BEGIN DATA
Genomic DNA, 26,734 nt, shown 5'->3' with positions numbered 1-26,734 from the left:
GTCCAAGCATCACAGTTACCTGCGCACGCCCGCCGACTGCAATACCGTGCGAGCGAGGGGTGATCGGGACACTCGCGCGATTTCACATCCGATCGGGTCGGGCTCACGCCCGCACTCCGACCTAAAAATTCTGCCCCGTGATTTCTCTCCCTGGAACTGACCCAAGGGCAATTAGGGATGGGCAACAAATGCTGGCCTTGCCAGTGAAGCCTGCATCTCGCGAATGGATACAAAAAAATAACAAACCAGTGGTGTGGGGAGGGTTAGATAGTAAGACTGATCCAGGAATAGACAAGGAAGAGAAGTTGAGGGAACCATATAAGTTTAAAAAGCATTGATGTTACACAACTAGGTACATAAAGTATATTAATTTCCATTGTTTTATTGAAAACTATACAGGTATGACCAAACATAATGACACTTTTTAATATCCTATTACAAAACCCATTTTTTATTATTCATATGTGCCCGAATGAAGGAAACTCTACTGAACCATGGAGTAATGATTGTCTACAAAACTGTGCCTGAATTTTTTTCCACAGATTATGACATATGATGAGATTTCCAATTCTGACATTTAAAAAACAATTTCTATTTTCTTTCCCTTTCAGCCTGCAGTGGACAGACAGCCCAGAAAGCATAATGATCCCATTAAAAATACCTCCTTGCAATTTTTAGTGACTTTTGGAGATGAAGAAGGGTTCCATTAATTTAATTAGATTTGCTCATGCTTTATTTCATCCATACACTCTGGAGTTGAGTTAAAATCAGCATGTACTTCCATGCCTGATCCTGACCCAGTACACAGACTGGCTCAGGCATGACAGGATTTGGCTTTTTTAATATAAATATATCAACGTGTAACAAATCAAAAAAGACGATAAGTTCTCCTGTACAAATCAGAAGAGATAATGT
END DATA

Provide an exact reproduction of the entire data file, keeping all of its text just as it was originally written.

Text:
Genomic DNA, 26,734 nt, shown 5'->3' with positions numbered 1-26,734 from the left:
GTCCAAGCATCACAGTTACCTGCGCACGCCCGCCGACTGCAATACCGTGCGAGCGAGGGGTGATCGGGACACTCGCGCGATTTCACATCCGATCGGGTCGGGCTCACGCCCGCACTCCGACCTAAAAATTCTGCCCCGTGATTTCTCTCCCTGGAACTGACCCAAGGGCAATTAGGGATGGGCAACAAATGCTGGCCTTGCCAGTGAAGCCTGCATCTCGCGAATGGATACAAAAAAATAACAAACCAGTGGTGTGGGGAGGGTTAGATAGTAAGACTGATCCAGGAATAGACAAGGAAGAGAAGTTGAGGGAACCATATAAGTTTAAAAAGCATTGATGTTACACAACTAGGTACATAAAGTATATTAATTTCCATTGTTTTATTGAAAACTATACAGGTATGACCAAACATAATGACACTTTTTAATATCCTATTACAAAACCCATTTTTTATTATTCATATGTGCCCGAATGAAGGAAACTCTACTGAACCATGGAGTAATGATTGTCTACAAAACTGTGCCTGAATTTTTTTCCACAGATTATGACATATGATGAGATTTCCAATTCTGACATTTAAAAAACAATTTCTATTTTCTTTCCCTTTCAGCCTGCAGTGGACAGACAGCCCAGAAAGCATAATGATCCCATTAAAAATACCTCCTTGCAATTTTTAGTGACTTTTGGAGATGAAGAAGGGTTCCATTAATTTAATTAGATTTGCTCATGCTTTATTTCATCCATACACTCTGGAGTTGAGTTAAAATCAGCATGTACTTCCATGCCTGATCCTGACCCAGTACACAGACTGGCTCAGGCATGACAGGATTTGGCTTTTTTAATATAAATATATCAACGTGTAACAAATCAAAAAAGACGATAAGTTCTCCTGTACAAATCAGAAGAGATAATGT